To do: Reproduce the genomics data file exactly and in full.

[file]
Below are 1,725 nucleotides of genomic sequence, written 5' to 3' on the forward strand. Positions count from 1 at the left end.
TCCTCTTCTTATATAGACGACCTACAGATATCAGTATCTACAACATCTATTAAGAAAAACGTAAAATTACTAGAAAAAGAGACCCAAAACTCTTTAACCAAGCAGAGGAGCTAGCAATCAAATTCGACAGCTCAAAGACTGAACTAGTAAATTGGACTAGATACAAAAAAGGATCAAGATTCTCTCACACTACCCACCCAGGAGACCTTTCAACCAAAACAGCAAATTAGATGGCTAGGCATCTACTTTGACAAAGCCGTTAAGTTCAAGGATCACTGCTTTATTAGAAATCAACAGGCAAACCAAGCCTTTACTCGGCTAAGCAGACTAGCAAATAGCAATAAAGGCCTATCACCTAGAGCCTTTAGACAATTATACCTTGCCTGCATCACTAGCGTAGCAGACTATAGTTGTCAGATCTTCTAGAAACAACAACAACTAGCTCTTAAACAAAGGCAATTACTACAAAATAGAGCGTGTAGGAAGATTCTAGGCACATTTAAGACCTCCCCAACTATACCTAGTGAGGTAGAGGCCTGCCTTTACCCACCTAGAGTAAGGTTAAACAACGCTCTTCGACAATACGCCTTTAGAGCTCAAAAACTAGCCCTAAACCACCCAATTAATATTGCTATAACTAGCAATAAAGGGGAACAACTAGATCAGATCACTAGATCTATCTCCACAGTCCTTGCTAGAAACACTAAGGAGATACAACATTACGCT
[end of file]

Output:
Below are 1,725 nucleotides of genomic sequence, written 5' to 3' on the forward strand. Positions count from 1 at the left end.
TCCTCTTCTTATATAGACGACCTACAGATATCAGTATCTACAACATCTATTAAGAAAAACGTAAAATTACTAGAAAAAGAGACCCAAAACTCTTTAACCAAGCAGAGGAGCTAGCAATCAAATTCGACAGCTCAAAGACTGAACTAGTAAATTGGACTAGATACAAAAAAGGATCAAGATTCTCTCACACTACCCACCCAGGAGACCTTTCAACCAAAACAGCAAATTAGATGGCTAGGCATCTACTTTGACAAAGCCGTTAAGTTCAAGGATCACTGCTTTATTAGAAATCAACAGGCAAACCAAGCCTTTACTCGGCTAAGCAGACTAGCAAATAGCAATAAAGGCCTATCACCTAGAGCCTTTAGACAATTATACCTTGCCTGCATCACTAGCGTAGCAGACTATAGTTGTCAGATCTTCTAGAAACAACAACAACTAGCTCTTAAACAAAGGCAATTACTACAAAATAGAGCGTGTAGGAAGATTCTAGGCACATTTAAGACCTCCCCAACTATACCTAGTGAGGTAGAGGCCTGCCTTTACCCACCTAGAGTAAGGTTAAACAACGCTCTTCGACAATACGCCTTTAGAGCTCAAAAACTAGCCCTAAACCACCCAATTAATATTGCTATAACTAGCAATAAAGGGGAACAACTAGATCAGATCACTAGATCTATCTCCACAGTCCTTGCTAGAAACACTAAGGAGATACAACATTACGCT